The narrative technique is not easy to analyse. But it would not have been so
fascinating had the action been explained by the comments of the author, or of
an omniscient narrator. The shifts in the time reference, events, narrators, and
the great role of dialogue catch and keep- our attention immediately.
The complicated frame of narrative voices is almost forgotten during the reading
of the novel absorbed in the plot-, but it gives an essential background, because
it makes the story believable in spite of the supernatural happenings.
Bront's imagery undergirds the atmosphere of the novel and the moods of the
characters. Here are examples.
Wuthering Heights
The isolated locale of Wuthering Heights reflects the alienation and isolation of
Cathy, Heathcliff, Hindley, and Isabella. Mr. Lockwood calls attention to the
isolated setting in the first paragraph of the story: This is certainly a beautiful
country! In all England, I do not believe that I could have fixed on a situation so
completely removed from the stir of society. A perfect misanthropist's heaven:
and Mr. Heathcliff and I are such a suitable pair to divide the desolation between
The wind-swept location is also suggestive of the tempestuous relationships in
the novel.
The weather, the landscape and other aspects of nature generally reflect the
dark, somber mood of the story and the chill that sickens the hearts of the
central characters. Consider, for example, the following passage at the beginning
of Chapter 2:
Yesterday afternoon set in misty and cold. I had half a mind to spend it by my
study fire, instead of wading through heath and mud to Wuthering Heights. . .

[However] I took my hat, and, after a four-miles' walk, arrived at Heathcliff's

garden-gate just in time to escape the first feathery flakes of a snow-shower.
Gothic Atmosphere
Bront cultivates the Gothic atmosphere of the novel with imagery suggesting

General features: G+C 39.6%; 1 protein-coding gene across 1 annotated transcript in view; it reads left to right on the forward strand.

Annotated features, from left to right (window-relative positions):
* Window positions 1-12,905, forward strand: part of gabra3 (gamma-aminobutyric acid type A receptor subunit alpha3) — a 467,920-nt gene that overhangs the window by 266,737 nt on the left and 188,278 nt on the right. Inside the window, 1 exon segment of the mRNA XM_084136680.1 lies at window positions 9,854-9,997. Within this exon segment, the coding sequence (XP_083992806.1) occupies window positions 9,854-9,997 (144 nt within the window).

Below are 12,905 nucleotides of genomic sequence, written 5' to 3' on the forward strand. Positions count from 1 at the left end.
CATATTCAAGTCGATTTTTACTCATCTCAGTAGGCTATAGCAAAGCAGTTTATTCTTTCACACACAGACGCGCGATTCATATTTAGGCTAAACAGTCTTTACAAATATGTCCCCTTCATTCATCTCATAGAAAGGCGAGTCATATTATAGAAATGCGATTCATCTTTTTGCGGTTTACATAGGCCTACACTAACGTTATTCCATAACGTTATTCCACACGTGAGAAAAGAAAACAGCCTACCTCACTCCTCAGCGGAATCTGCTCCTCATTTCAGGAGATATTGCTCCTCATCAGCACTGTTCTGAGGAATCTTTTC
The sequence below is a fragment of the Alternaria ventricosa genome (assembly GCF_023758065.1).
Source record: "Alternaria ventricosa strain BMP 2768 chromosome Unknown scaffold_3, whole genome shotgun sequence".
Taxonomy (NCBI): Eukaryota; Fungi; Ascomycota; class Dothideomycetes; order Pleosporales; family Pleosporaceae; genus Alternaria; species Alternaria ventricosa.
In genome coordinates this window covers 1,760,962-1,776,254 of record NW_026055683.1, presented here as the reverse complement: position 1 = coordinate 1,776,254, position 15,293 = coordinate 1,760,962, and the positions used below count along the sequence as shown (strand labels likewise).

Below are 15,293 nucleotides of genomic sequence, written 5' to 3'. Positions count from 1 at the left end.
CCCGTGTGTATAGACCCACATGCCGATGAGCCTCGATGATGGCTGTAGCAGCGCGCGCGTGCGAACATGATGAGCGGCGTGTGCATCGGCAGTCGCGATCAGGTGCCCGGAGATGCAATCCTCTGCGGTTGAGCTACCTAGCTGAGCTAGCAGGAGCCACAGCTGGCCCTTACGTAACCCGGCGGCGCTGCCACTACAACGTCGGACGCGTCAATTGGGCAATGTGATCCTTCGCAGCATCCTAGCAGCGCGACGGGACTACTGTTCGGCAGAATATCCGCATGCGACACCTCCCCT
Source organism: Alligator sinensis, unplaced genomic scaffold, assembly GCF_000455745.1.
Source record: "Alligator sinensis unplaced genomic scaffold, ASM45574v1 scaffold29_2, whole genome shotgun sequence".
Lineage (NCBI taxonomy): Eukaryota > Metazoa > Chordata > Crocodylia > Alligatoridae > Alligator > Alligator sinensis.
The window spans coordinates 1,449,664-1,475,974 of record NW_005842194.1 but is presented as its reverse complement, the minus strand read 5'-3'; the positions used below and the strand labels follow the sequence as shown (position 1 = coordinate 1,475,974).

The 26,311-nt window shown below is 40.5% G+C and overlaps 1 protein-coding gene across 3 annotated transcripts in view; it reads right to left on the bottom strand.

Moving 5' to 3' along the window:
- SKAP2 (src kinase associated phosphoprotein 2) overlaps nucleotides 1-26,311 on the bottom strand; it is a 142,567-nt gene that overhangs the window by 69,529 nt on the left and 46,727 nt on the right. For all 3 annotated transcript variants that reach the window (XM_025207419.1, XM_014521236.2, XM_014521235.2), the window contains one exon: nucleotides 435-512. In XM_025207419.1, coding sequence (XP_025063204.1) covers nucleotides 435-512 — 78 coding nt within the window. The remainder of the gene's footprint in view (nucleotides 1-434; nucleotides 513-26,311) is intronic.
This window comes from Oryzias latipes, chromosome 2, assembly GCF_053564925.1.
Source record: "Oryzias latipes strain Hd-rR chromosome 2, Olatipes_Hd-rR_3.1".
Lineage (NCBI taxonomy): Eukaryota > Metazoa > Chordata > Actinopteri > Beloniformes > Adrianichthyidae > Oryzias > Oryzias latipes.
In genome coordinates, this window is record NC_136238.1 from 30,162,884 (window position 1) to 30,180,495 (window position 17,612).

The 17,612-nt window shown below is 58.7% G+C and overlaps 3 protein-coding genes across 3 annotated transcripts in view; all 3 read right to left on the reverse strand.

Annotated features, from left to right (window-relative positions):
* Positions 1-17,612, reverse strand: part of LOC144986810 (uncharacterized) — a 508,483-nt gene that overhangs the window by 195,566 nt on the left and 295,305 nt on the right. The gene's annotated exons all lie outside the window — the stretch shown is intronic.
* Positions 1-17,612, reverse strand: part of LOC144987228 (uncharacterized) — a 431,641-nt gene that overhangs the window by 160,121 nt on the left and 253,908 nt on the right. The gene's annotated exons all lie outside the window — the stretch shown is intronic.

that preternatural forces are at work, as in the following passage:
The light flashed on his features as I spoke. Oh, Mr. Lockwood, I cannot express
what a terrible start I got by the momentary view! Those deep black eyes! That
smile, and ghastly paleness! It appeared to me, not Mr. Heathcliff, but a goblin;
and, in my terror, I let the candle bend towards the wall, and it left me in
darkness. . .
Figures of Speech
Following are examples of figures of speech in the novel:
Repetition of a consonant sound
Chapter 2:......the first feathery flakes of a snow-shower.
Exaggeration not intended to be taken literally
Chapter 27:....every breath from the hills so full of life, that it seemed whoever
respired it, though dying, might revive.
Comparison of unlike things without using like, as, or than
Chapter 10:....the stab of a knife could not inflict a worse pang than he suffered
at seeing his lady vexed. (Comparison of the effect of vexation to a knife)
Contradictory statement that may actually be true
Chapter 17:... a melancholy sweeter than common joy.
Comparison of thing to a person
"But where did he come from, the little dark thing, harboured by a good man to
his bane?" muttered Superstition, as I dozed into unconsciousness. (Comparison
of superstition to a person)

Comparison of unlike things using like, as, or than

Chapter 5:......We all kept as mute as mice a full half-hour. . . . (Comparison of
people to mice)